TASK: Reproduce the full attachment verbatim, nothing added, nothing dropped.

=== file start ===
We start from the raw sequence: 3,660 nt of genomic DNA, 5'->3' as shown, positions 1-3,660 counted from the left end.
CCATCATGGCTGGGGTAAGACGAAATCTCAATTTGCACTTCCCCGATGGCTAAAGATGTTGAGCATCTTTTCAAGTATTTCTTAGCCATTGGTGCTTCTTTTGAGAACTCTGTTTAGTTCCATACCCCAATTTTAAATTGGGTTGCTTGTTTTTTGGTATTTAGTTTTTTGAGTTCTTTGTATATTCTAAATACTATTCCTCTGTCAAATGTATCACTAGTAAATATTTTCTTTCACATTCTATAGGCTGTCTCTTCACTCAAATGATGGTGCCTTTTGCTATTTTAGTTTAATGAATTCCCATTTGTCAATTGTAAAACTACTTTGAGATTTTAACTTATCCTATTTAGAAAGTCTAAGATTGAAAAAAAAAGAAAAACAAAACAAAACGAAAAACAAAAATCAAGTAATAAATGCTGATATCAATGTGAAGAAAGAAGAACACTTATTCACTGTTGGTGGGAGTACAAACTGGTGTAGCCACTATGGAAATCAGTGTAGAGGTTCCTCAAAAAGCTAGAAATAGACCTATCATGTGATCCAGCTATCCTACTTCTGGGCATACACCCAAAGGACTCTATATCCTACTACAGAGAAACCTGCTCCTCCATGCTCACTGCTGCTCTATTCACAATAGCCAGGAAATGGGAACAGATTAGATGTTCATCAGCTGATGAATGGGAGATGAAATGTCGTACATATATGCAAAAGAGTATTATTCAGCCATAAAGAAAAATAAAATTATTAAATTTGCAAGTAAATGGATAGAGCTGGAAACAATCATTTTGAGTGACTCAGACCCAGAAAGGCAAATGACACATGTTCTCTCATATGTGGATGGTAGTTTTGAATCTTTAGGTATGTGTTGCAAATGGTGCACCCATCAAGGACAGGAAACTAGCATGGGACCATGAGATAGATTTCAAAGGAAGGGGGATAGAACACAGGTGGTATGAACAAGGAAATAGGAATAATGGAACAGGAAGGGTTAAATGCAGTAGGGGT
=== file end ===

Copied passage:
We start from the raw sequence: 3,660 nt of genomic DNA, 5'->3' as shown, positions 1-3,660 counted from the left end.
CCATCATGGCTGGGGTAAGACGAAATCTCAATTTGCACTTCCCCGATGGCTAAAGATGTTGAGCATCTTTTCAAGTATTTCTTAGCCATTGGTGCTTCTTTTGAGAACTCTGTTTAGTTCCATACCCCAATTTTAAATTGGGTTGCTTGTTTTTTGGTATTTAGTTTTTTGAGTTCTTTGTATATTCTAAATACTATTCCTCTGTCAAATGTATCACTAGTAAATATTTTCTTTCACATTCTATAGGCTGTCTCTTCACTCAAATGATGGTGCCTTTTGCTATTTTAGTTTAATGAATTCCCATTTGTCAATTGTAAAACTACTTTGAGATTTTAACTTATCCTATTTAGAAAGTCTAAGATTGAAAAAAAAAGAAAAACAAAACAAAACGAAAAACAAAAATCAAGTAATAAATGCTGATATCAATGTGAAGAAAGAAGAACACTTATTCACTGTTGGTGGGAGTACAAACTGGTGTAGCCACTATGGAAATCAGTGTAGAGGTTCCTCAAAAAGCTAGAAATAGACCTATCATGTGATCCAGCTATCCTACTTCTGGGCATACACCCAAAGGACTCTATATCCTACTACAGAGAAACCTGCTCCTCCATGCTCACTGCTGCTCTATTCACAATAGCCAGGAAATGGGAACAGATTAGATGTTCATCAGCTGATGAATGGGAGATGAAATGTCGTACATATATGCAAAAGAGTATTATTCAGCCATAAAGAAAAATAAAATTATTAAATTTGCAAGTAAATGGATAGAGCTGGAAACAATCATTTTGAGTGACTCAGACCCAGAAAGGCAAATGACACATGTTCTCTCATATGTGGATGGTAGTTTTGAATCTTTAGGTATGTGTTGCAAATGGTGCACCCATCAAGGACAGGAAACTAGCATGGGACCATGAGATAGATTTCAAAGGAAGGGGGATAGAACACAGGTGGTATGAACAAGGAAATAGGAATAATGGAACAGGAAGGGTTAAATGCAGTAGGGGT